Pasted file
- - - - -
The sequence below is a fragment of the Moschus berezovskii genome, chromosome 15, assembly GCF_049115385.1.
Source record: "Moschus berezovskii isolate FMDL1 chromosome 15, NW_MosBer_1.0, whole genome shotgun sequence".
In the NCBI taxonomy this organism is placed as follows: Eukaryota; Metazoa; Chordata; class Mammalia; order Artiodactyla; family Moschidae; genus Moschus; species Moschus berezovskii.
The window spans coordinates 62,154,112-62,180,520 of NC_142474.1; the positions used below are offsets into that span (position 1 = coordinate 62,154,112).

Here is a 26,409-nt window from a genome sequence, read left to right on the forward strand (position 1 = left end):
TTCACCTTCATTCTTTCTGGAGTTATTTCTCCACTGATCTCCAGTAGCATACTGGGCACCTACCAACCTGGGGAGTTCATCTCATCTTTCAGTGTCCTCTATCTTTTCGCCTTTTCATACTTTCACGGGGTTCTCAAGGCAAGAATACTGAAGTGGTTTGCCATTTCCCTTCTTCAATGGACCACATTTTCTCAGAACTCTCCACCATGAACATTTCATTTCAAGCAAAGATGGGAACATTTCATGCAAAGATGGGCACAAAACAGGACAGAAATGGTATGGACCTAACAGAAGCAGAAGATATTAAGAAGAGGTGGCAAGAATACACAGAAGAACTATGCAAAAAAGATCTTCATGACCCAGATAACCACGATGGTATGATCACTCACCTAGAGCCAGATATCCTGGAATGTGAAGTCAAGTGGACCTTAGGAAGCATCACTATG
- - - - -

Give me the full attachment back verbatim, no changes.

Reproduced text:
The sequence below is a fragment of the Moschus berezovskii genome, chromosome 15, assembly GCF_049115385.1.
Source record: "Moschus berezovskii isolate FMDL1 chromosome 15, NW_MosBer_1.0, whole genome shotgun sequence".
In the NCBI taxonomy this organism is placed as follows: Eukaryota; Metazoa; Chordata; class Mammalia; order Artiodactyla; family Moschidae; genus Moschus; species Moschus berezovskii.
The window spans coordinates 62,154,112-62,180,520 of NC_142474.1; the positions used below are offsets into that span (position 1 = coordinate 62,154,112).

Here is a 26,409-nt window from a genome sequence, read left to right on the forward strand (position 1 = left end):
TTCACCTTCATTCTTTCTGGAGTTATTTCTCCACTGATCTCCAGTAGCATACTGGGCACCTACCAACCTGGGGAGTTCATCTCATCTTTCAGTGTCCTCTATCTTTTCGCCTTTTCATACTTTCACGGGGTTCTCAAGGCAAGAATACTGAAGTGGTTTGCCATTTCCCTTCTTCAATGGACCACATTTTCTCAGAACTCTCCACCATGAACATTTCATTTCAAGCAAAGATGGGAACATTTCATGCAAAGATGGGCACAAAACAGGACAGAAATGGTATGGACCTAACAGAAGCAGAAGATATTAAGAAGAGGTGGCAAGAATACACAGAAGAACTATGCAAAAAAGATCTTCATGACCCAGATAACCACGATGGTATGATCACTCACCTAGAGCCAGATATCCTGGAATGTGAAGTCAAGTGGACCTTAGGAAGCATCACTATG